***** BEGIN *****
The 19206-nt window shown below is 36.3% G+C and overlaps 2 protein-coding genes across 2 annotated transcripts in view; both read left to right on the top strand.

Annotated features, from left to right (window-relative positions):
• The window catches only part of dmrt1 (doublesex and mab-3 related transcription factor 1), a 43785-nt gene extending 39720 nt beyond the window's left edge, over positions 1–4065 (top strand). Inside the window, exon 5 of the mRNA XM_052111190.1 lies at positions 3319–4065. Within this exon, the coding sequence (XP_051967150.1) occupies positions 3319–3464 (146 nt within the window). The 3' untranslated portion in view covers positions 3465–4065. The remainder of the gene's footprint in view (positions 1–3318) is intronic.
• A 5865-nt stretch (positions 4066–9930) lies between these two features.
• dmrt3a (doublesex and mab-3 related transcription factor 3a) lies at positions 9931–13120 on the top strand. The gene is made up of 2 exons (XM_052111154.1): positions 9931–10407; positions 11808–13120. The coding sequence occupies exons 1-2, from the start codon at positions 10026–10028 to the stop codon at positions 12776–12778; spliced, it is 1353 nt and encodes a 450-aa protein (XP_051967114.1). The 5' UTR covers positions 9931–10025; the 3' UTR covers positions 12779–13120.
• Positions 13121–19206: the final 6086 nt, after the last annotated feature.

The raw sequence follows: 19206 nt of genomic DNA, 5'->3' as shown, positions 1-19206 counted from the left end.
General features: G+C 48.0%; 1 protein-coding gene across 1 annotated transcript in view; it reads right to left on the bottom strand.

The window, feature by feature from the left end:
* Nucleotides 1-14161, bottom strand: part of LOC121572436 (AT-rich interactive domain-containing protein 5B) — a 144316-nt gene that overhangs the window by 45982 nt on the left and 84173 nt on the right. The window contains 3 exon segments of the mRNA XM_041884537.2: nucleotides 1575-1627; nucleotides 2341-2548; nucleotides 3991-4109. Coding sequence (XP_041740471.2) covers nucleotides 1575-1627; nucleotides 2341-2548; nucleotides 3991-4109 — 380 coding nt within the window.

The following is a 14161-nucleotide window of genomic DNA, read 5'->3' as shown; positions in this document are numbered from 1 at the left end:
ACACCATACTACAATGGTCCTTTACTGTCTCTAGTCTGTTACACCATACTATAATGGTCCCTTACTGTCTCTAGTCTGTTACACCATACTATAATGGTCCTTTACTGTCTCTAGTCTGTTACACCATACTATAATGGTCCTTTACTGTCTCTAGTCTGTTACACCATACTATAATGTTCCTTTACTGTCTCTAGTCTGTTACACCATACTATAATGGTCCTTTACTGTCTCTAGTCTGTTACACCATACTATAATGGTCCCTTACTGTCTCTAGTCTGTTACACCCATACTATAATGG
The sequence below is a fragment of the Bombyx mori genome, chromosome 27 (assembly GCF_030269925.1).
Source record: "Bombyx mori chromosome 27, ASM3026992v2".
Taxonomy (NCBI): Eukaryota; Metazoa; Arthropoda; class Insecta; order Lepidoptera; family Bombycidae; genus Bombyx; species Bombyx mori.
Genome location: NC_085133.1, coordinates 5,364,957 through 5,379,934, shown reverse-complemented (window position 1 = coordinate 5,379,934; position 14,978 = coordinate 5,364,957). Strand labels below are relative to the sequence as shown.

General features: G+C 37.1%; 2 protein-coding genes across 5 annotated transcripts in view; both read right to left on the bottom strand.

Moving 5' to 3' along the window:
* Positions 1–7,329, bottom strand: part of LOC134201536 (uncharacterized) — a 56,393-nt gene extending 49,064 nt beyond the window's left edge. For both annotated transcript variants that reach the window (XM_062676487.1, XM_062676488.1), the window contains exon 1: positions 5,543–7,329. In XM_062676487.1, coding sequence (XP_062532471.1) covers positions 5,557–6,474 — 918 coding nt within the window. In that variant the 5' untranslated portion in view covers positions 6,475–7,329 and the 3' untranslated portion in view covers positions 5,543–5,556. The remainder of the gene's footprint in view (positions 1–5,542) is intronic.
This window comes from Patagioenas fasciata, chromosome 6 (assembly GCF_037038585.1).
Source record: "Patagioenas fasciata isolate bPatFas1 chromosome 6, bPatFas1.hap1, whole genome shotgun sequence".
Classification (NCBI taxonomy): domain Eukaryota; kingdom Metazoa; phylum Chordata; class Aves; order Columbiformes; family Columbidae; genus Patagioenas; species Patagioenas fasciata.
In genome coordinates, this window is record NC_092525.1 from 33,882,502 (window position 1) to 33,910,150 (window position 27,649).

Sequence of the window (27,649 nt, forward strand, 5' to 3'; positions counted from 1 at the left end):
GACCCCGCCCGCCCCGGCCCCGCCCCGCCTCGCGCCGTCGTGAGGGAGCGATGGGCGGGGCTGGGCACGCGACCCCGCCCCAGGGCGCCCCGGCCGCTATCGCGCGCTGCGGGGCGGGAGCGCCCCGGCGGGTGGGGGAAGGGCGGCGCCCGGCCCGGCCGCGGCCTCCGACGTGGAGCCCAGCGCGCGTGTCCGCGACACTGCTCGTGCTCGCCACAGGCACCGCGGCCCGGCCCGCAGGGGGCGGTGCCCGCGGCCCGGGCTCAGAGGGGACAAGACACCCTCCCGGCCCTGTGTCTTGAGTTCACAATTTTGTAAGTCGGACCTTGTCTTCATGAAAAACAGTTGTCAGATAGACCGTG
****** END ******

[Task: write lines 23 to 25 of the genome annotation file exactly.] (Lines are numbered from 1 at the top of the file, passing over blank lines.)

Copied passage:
In genome coordinates, this window is record NC_092525.1 from 33,882,502 (window position 1) to 33,910,150 (window position 27,649).

Sequence of the window (27,649 nt, forward strand, 5' to 3'; positions counted from 1 at the left end):
GACCCCGCCCGCCCCGGCCCCGCCCCGCCTCGCGCCGTCGTGAGGGAGCGATGGGCGGGGCTGGGCACGCGACCCCGCCCCAGGGCGCCCCGGCCGCTATCGCGCGCTGCGGGGCGGGAGCGCCCCGGCGGGTGGGGGAAGGGCGGCGCCCGGCCCGGCCGCGGCCTCCGACGTGGAGCCCAGCGCGCGTGTCCGCGACACTGCTCGTGCTCGCCACAGGCACCGCGGCCCGGCCCGCAGGGGGCGGTGCCCGCGGCCCGGGCTCAGAGGGGACAAGACACCCTCCCGGCCCTGTGTCTTGAGTTCACAATTTTGTAAGTCGGACCTTGTCTTCATGAAAAACAGTTGTCAGATAGACCGTG